“Everything that I worked for was taken from me,” Moriates said. “He still gets all those things.”
Moriates says she told court system officials and the chief clerk that Bruno broke protocol by not first contacting Nassau County’s district executive; she also alleges that neither the court system, the chief clerk nor Justice Thomas Adams, Nassau County’s administrative judge, contacted the managing inspector general for bias matters or the Commission on Judicial Conduct about this apparent breach of protocol.
According to court papers, the state Attorney General’s Office, which represents Bruno, the court system, the chief clerk and Adams in the suit, denied all allegations in Moriates’ discrimination suit.
The attorney general also pushed back with affirmative defenses, including that Moriates didn’t speak up about Bruno’s alleged conduct until after she lost her job and that the doctrine of sovereign immunity bars a federal court from having jurisdiction over a state entity accused of violating state law.
The case is still moving forward and the parties are conducting depositions. According to papers filed in June, Moriates’ lawyer, solo attorney Eric Sanders, asked for files from the inspector general relating to sexual harassment claims filed from the beginning of 2009 through the end of 2016, but the court system says the requested period is overbroad.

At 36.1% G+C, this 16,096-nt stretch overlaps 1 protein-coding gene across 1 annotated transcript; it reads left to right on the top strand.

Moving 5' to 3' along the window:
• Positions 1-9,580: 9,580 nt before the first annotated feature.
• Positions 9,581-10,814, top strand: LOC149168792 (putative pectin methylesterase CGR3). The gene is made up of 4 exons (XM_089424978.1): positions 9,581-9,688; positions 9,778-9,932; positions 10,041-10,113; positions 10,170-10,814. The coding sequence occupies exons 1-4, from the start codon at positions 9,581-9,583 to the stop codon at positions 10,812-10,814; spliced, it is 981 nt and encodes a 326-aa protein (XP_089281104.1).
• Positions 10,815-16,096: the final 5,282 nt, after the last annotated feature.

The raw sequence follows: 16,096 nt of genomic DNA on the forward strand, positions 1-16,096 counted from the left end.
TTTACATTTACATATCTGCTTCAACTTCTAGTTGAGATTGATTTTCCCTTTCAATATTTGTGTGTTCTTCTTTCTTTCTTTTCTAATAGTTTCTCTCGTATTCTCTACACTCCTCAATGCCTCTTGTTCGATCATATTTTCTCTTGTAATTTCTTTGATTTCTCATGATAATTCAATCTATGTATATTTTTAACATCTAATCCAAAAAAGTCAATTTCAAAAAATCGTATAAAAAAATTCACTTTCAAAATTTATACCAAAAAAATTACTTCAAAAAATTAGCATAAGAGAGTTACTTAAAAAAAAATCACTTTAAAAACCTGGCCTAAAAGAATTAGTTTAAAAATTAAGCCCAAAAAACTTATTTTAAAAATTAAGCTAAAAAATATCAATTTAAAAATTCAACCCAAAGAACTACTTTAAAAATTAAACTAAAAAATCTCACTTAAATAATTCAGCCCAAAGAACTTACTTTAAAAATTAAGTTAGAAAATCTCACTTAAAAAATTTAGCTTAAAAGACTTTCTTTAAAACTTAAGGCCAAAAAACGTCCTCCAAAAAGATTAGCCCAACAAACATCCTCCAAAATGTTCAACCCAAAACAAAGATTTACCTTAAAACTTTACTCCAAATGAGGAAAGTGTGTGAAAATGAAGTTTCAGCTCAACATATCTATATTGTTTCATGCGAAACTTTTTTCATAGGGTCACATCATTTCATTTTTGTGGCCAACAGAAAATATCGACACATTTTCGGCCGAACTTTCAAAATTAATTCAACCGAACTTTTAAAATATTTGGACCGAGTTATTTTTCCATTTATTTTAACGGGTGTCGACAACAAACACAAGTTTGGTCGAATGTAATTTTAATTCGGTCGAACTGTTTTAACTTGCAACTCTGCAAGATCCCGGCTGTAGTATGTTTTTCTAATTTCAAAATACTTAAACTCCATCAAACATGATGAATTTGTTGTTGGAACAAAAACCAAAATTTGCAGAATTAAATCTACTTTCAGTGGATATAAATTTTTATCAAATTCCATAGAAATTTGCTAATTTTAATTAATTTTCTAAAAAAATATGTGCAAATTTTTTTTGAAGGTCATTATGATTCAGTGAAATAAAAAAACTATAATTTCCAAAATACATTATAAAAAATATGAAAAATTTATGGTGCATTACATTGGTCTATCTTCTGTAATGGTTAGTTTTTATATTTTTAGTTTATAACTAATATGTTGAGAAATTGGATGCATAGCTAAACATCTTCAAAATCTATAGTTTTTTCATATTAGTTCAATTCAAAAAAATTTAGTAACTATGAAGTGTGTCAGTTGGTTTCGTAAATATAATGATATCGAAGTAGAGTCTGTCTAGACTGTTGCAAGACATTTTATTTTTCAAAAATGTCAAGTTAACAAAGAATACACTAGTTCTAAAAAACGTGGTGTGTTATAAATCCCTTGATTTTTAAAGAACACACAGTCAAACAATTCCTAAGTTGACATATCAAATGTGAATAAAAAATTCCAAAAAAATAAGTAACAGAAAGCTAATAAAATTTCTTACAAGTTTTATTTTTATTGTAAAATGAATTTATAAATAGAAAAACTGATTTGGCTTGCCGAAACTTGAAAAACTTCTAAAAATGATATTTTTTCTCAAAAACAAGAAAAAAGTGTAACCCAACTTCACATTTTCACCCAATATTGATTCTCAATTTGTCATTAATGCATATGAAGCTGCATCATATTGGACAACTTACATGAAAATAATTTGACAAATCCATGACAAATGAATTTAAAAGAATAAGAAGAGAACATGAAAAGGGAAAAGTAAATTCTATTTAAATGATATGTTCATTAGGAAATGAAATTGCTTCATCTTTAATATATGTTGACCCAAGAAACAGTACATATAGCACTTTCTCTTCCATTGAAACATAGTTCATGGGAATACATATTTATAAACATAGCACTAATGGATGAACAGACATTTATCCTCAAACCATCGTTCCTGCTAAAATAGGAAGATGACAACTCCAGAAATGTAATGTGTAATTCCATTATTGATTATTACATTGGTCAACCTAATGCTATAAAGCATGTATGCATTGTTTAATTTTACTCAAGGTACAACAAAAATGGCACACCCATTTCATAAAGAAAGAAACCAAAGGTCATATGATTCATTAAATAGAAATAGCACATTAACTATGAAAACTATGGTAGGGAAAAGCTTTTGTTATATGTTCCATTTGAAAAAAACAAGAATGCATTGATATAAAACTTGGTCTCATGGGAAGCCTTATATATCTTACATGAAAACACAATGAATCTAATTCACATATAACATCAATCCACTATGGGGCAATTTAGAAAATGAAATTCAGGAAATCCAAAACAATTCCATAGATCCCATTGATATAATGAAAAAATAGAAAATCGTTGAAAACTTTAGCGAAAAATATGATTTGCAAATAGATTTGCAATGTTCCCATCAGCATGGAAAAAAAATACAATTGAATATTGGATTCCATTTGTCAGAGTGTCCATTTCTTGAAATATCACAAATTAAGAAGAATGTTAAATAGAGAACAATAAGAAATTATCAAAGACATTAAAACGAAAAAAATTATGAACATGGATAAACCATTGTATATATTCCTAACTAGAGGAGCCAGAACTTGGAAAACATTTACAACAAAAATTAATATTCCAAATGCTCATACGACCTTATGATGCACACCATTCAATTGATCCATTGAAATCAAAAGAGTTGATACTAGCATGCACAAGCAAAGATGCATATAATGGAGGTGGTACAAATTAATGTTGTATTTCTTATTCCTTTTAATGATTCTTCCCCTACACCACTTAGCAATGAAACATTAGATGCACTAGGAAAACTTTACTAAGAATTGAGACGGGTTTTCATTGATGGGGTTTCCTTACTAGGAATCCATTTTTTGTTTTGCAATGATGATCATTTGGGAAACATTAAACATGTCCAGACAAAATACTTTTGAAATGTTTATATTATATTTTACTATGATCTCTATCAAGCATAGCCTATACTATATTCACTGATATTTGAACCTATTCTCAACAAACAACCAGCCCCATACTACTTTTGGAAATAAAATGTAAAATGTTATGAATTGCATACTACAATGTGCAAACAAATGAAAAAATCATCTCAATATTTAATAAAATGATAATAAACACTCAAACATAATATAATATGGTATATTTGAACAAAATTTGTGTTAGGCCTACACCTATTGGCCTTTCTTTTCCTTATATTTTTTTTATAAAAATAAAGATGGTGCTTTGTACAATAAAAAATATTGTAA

The Attorney General’s Office also argues that Moriates never logged a complaint about sexual harassment while she was employed, and thus the request for files is “just a fishing expedition.”
The Attorney General’s Office referred questions about the Moriates case to OCA.
Chalfen said Moriates took her case to the media and the Equal Employment Opportunity Commission before meeting with investigators. Chalfen said the court system turned the case over to the conduct commission, and Sanders said that the commission interviewed Moriates in 2016, after her accusations made headlines.
Chalfen said that individual cases such as those of Torres-Albert, Moriates and Marquez can be riddled with “false allegations.”
But he stressed the broader issue of sexual harassment within the state court system is not taken lightly by court officials.
“The Unified Court System takes all allegations of sexual harassment very seriously,” Chalfen said. “No weight is given as to who the complainant is or who the subject of the investigation may be. Complaints are investigated vigorously and completely.”
Sanders said he believes that the Moriates case is not an isolated incident. He said that sexual harassment is more widespread in the court system and in the legal community as a whole than some suggest, but that, like other sectors that have ultimately faced a day of reckoning about sexual harassment and abuse, the victims are nervous about coming forward, or are having their complaints buried.
“This is what’s going on all the time, but lawyers don’t want to talk about it,” he said.